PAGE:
When the bill was introduced, it was well intentioned and widely supported, albeit that the Cabinet Secretary for Justice, Kenny MacAskill, when referring to the power of the database in section 8, showed a marked lack of enthusiasm in his contribution on 22 April 2010.

However, the report has put things in a different place. The intention that there was in 2010 is clearly as important today as it was then; its implementation has been hobbled by our not seeing bits of it picked up. The report shows—in painful detail—that that lacuna exists. It proffers no real insight into why so little action flowed from three years’ hard work by Ms Grahame and others to get the bill over the finishing line and on to the statute book. In the debate at the time, the cabinet secretary said

“We ... have an enabling power”

he was talking about section 8—but

“we are not persuaded that a database is either needed or wanted—nor is the committee.”—[Official Report, 22 April 2010; c 25672.]

However, things move on and, despite that being the view in 2010, we must now regard that as unfinished business with regard to what we are talking about today. The eight years since the bill came into force in 2011 have been perhaps too long.

My experience of the Delegated Powers and Law Reform Committee—otherwise known as the DPLR Committee, on which I served for 1,283 days until March 2016—may illustrate some of the ways by which we might better implement the Parliament’s acts. A regular feature of the DPLR Committee was to say to the Government that there were errors in secondary legislation—they might be small errors or rather bigger ones—and, frequently, the Government would say that they would remedy those defects at the earliest opportunity. However, in the real world, the earliest opportunity often proved to be elusively distant or even non-existent, so the committee agreed with my suggestion that we should record those commitments and publish a list of them on a regular basis—it was quarterly, if I recall correctly.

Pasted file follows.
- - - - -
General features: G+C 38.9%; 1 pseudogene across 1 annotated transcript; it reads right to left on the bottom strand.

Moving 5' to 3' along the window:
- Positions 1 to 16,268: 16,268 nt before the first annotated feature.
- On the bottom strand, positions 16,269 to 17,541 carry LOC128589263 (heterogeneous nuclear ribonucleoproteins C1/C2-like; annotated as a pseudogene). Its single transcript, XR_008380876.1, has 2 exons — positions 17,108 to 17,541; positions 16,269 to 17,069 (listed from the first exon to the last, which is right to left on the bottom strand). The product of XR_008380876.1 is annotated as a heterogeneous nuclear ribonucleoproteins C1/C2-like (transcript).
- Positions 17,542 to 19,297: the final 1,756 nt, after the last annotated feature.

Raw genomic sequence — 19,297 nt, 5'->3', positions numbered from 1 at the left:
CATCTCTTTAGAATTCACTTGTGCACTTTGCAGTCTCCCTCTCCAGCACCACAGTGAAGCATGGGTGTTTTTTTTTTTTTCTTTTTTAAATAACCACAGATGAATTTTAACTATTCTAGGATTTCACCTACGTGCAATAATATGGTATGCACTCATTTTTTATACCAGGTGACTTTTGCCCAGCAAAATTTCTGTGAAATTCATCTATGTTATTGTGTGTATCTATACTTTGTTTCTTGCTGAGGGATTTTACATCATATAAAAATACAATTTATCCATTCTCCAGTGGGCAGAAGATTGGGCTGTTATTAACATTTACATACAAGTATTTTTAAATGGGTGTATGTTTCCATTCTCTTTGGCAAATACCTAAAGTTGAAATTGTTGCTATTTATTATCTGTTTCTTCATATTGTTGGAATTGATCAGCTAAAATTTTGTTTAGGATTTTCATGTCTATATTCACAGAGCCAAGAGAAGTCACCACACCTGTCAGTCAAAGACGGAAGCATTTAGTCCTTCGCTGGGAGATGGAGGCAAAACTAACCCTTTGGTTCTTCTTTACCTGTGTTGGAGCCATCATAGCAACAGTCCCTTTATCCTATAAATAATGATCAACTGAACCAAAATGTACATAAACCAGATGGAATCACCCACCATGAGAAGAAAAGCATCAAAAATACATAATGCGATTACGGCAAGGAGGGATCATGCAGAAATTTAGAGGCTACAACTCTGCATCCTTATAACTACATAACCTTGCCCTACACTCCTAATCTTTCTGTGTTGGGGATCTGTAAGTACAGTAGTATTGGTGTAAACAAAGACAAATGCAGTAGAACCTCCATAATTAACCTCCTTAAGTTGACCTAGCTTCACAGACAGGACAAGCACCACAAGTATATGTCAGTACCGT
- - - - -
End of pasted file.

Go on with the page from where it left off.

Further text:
That list shone a light into a dusty corner of our legislative process. Suddenly, the amendments that had been promised started to happen. The committee was publishing the list of those that were outstanding, and it was in the Government’s interest to see the list shrink rather than continue to grow. Perhaps in relation to legislation, it might be useful if we had a list of all the bits of legislation that have not yet been commenced—on this bill, it has all been commenced, but in the Climate Change (Scotland) Act 2009, which I was responsible for, there is a section that has not yet been commenced. There is a good and proper reason why that is so, but nonetheless, that was not in the public domain until I discovered it this morning. If we were to take that approach, it might be less likely that those important bits of legislation that we make would simply disappear.

The bill that we are discussing has not been forgotten. It has been amended in three places, twice by the Courts Reform (Scotland) Act 2014 and by the Police and Fire Reform (Scotland) Act 2012. It has not been forgotten, but it has not been fully implemented.

As have others, I have been engaged by dogs when I would rather that they had not done so. Indeed, throughout the debate, I have been sitting on four fang marks from a leafleting escapade—I cannot exhibit them to members for a rather obvious reason. In the Falkirk West by-election in 2000, I shoved a leaflet through a door in Falkirk, and a dog collected it and my hand as part of the process. I have a scar, here, from six stitches. The householders, Mr and Mrs Reid, kindly let me wash the wound. It turned out that the dog was called Oliver, so I am the only politician to have a scar from being bitten by Oliver Reid.

Finally, there is a question whether the dogs or the humans are out of control. Dog fighting is a big issue in the United States and, once, they routinely destroyed hundreds of dogs that were involved in it. Now, people take those dog-fighting dogs, rehabilitate them—in most cases, successfully—and put them into homes where they have happy lives. If that does not prove that the problem is the owners and not the dogs, I do not know what does.

16:15